Three Pessimistic Takes on the Present
The first one is by Ayesha Siddiqua who in A regime-less change write:
Once the GHQ is back on its feet it might not take a lot of time to convince even an Obama-led administration that the military will deliver better than any other stakeholder.... The two problems are that this system will ultimately weaken the state and be a source of its undoing, and that the civilian leadership never learns. Images of domestic popularity, a sense of invincibility and continued American support are three mirages that often lead to disaster. This time round the clock seems to have begun to tick again. All that remains to be seen is the exact timing of the next change.And in Crystal-ball gazing Cyril Almeida writes:
For Sharif, who just 12 months ago was an untrustworthy, peripheral figure close to the Saudis, the stars will align. A PML-N government supported by the Islamists will be a credible interlocutor in the Saudi-mediated talks...Sharif can be a better salesman of America’s military demands. On India, a vital part of Obama’s regional solution, Sharif has already said all the right things, including calling for visa-free travel between the two countries, and kept quiet about the bad stuff (the peaceful mass uprising in Indian-administered Kashmir and the rise of Hindu militancy in India proper). Threatened too will be democracy itself. If Sharif ploughs ahead and dislodges the government there is absolutely no reason to believe he will be any better at governance. For now the army has stayed away from politics. But if the two largest mainstream political options fail in quick succession yet again? Worse, rather than Round Five for the military, the next time it may be something else. What that something else is — your guess is as good as mine.And the third view is by Ayaz Amir who writes in his Daily News Column Burning anger, smouldering silence today:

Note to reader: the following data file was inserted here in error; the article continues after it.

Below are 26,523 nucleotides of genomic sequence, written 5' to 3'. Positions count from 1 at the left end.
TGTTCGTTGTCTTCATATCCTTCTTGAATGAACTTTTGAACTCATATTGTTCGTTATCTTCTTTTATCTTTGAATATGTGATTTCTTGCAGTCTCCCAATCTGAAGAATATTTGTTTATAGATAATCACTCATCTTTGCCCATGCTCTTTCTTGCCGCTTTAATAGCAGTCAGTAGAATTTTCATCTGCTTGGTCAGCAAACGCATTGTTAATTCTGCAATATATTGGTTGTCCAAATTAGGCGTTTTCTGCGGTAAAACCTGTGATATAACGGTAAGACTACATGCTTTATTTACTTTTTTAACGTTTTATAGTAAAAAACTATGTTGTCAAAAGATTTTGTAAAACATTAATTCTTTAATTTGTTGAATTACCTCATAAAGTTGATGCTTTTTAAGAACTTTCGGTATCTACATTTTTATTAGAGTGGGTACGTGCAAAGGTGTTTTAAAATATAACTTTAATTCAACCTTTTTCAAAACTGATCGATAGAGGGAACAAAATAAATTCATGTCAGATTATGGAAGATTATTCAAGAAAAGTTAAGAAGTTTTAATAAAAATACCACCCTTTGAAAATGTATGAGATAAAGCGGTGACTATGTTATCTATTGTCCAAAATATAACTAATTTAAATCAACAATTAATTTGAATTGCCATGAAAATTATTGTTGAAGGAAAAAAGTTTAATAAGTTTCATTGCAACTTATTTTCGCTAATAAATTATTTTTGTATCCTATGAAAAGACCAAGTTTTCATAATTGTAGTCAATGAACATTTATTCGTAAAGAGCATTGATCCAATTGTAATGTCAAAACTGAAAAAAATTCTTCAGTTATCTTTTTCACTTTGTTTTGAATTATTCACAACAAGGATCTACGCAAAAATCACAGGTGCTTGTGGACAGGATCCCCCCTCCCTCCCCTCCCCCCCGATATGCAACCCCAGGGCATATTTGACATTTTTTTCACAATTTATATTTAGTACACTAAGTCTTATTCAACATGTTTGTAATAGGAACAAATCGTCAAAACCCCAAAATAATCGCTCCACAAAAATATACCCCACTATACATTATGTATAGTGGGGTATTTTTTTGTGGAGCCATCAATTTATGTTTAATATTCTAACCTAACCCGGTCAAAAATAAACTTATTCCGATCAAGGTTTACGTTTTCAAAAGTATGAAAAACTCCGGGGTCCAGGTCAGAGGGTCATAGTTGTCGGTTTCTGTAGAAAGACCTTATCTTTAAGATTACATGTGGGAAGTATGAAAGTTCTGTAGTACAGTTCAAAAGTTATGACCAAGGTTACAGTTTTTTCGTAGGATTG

The army, lest we forget, is a willing accomplice of these developments. Indeed, under its new command, it has brought to this task a new zest. Musharraf never carried out such sustained operations as in Bajaur. He did not use F-16s in FATA. He carried out American orders but only up to a point. That is why our American friends had begun to nurse grievances against him. Up to a point Musharraf knew how to play the Americans. The new combo we have, Zardari and Kayani, is not playing the Americans. They are playing the Pakistani people by leading a loud chorus about sovereignty when in fact Pakistani sovereignty, or what remains of it, lies fatally compromised because of Pakistan's servitude to American interests. There is no winning this war. The Americans eventually will get out.
But the sorry thing is that where there should be an anti-war movement there is none. Ordinary Pakistanis feel dismayed but there is no one to give voice to their discontent. Parliament is not the tribune it should be. A counter-voice is thus missing. So, this is turning out to be a land of the speechless, a land in pain but because of some conspiracy of the stars or of history (I can think of no other explanation) unable to give voice to its misgivings. The resulting void is being filled by the cult of the suicide bomber. Has Pakistan nothing better to offer?
Thursday, November 20, 2008
Texas Grand Jury Indicts VP Cheney VP, Former Attorney General Indicted On Organized Crime Charges By The Associated Press
The indictment, which had not yet been signed by the presiding judge, was one of seven released Tuesday in a county that has been a source of bizarre legal and political battles in recent years. Another of the indictments named a state senator on charges of profiting from his position.Willacy County District Attorney Juan Angel Guerra himself had been under indictment for more than a year and half before a judge dismissed the indictments last month. This flurry of charges came in the twilight of Guerra's tenure, which ends this year after nearly two decades in office. He lost convincingly in a Democratic primary in March.